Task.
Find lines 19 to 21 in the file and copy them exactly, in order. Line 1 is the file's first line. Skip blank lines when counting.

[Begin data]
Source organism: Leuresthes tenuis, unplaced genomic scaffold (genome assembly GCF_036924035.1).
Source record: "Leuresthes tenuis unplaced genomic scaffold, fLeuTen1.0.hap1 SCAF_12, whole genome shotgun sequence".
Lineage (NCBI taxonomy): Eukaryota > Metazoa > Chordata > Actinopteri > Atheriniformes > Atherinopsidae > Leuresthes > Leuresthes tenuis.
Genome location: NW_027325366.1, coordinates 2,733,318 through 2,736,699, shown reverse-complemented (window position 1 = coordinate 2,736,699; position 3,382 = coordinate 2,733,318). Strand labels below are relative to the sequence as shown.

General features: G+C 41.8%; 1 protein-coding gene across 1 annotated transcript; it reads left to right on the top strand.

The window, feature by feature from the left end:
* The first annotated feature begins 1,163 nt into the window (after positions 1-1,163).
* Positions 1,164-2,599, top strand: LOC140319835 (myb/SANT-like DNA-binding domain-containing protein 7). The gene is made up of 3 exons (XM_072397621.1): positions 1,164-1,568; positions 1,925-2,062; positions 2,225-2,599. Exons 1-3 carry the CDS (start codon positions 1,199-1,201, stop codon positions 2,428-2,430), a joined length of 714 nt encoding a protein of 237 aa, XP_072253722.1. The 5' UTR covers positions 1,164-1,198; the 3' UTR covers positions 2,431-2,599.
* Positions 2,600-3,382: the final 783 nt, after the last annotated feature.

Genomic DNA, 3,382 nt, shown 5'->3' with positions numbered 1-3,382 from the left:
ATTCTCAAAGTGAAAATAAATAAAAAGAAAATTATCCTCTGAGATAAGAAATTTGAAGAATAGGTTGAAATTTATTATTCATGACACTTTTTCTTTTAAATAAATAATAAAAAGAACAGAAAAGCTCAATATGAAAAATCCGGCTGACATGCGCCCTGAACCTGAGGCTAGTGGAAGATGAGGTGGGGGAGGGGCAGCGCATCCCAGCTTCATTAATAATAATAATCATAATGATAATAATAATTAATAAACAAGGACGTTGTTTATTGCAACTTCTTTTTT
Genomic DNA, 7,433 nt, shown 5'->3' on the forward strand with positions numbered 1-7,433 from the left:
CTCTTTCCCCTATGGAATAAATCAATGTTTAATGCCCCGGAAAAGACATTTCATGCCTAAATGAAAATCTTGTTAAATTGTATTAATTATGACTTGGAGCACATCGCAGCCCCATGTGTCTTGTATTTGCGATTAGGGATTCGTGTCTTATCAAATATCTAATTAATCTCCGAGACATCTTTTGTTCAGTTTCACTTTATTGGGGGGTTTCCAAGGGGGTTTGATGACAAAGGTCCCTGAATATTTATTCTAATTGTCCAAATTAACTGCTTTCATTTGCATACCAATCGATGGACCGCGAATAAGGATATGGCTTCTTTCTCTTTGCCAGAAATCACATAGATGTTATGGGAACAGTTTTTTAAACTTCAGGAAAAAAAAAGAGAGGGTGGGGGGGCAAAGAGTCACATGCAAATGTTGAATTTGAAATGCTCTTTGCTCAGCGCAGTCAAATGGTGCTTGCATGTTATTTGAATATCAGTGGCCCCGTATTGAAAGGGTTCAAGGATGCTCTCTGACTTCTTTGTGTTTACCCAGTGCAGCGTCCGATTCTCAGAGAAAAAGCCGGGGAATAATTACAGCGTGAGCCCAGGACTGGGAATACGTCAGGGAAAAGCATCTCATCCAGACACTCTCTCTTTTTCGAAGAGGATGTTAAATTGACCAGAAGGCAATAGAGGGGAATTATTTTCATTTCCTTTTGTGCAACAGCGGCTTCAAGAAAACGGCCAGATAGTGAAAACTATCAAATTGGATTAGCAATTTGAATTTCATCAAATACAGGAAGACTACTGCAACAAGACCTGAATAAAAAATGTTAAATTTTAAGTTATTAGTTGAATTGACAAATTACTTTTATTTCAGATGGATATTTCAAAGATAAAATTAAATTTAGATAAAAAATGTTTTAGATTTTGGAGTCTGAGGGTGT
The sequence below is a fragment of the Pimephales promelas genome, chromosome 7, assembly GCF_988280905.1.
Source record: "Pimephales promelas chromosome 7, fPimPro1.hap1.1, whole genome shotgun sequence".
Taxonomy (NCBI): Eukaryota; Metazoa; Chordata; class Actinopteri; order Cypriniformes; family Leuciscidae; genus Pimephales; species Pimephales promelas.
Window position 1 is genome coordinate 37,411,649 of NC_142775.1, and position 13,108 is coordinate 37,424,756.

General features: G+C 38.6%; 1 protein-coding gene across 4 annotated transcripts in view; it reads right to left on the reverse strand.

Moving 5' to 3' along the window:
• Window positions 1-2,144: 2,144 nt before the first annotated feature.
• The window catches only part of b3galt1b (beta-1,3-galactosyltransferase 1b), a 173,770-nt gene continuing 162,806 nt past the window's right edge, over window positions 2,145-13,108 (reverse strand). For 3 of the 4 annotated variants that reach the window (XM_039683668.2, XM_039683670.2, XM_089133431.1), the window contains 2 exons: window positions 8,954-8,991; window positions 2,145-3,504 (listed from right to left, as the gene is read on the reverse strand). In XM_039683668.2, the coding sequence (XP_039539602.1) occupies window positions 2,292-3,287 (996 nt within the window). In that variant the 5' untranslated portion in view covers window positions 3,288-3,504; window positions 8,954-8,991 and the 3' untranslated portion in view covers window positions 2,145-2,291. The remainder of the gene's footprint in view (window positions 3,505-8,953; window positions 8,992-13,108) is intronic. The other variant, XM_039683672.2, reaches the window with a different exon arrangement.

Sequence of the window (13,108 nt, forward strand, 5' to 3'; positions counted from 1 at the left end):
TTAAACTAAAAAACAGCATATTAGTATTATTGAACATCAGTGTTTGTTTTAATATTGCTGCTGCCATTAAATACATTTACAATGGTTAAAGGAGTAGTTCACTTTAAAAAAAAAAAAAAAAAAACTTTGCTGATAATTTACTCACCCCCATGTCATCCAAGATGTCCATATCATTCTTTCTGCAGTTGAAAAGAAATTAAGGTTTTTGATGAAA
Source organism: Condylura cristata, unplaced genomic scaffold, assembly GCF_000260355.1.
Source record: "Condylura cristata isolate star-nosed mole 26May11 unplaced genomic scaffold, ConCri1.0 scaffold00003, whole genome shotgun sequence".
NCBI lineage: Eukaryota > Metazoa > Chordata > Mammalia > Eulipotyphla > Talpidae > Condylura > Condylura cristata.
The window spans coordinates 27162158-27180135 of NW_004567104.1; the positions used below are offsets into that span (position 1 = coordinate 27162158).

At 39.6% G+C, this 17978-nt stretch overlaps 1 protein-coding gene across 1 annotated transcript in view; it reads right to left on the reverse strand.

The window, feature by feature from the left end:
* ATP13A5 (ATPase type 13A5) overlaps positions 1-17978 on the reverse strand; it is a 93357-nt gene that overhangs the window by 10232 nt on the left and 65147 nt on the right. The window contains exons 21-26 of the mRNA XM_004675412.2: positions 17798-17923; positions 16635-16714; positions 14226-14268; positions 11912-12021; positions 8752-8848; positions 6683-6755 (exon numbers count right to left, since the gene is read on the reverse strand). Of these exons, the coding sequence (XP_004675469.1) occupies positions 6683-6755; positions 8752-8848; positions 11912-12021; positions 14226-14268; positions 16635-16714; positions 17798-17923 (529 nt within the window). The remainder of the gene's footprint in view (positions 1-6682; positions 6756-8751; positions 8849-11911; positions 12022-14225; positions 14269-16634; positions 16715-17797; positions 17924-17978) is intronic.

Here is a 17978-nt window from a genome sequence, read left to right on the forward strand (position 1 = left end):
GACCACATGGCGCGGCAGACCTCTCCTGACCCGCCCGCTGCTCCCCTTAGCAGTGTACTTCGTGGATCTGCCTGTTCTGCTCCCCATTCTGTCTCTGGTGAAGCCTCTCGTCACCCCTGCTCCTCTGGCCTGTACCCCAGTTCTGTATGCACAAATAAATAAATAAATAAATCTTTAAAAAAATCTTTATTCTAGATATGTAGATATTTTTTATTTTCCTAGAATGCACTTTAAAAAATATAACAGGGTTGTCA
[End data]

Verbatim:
Moving 5' to 3' along the window:
• Window positions 1-2,144: 2,144 nt before the first annotated feature.
• The window catches only part of b3galt1b (beta-1,3-galactosyltransferase 1b), a 173,770-nt gene continuing 162,806 nt past the window's right edge, over window positions 2,145-13,108 (reverse strand). For 3 of the 4 annotated variants that reach the window (XM_039683668.2, XM_039683670.2, XM_089133431.1), the window contains 2 exons: window positions 8,954-8,991; window positions 2,145-3,504 (listed from right to left, as the gene is read on the reverse strand). In XM_039683668.2, the coding sequence (XP_039539602.1) occupies window positions 2,292-3,287 (996 nt within the window). In that variant the 5' untranslated portion in view covers window positions 3,288-3,504; window positions 8,954-8,991 and the 3' untranslated portion in view covers window positions 2,145-2,291. The remainder of the gene's footprint in view (window positions 3,505-8,953; window positions 8,992-13,108) is intronic. The other variant, XM_039683672.2, reaches the window with a different exon arrangement.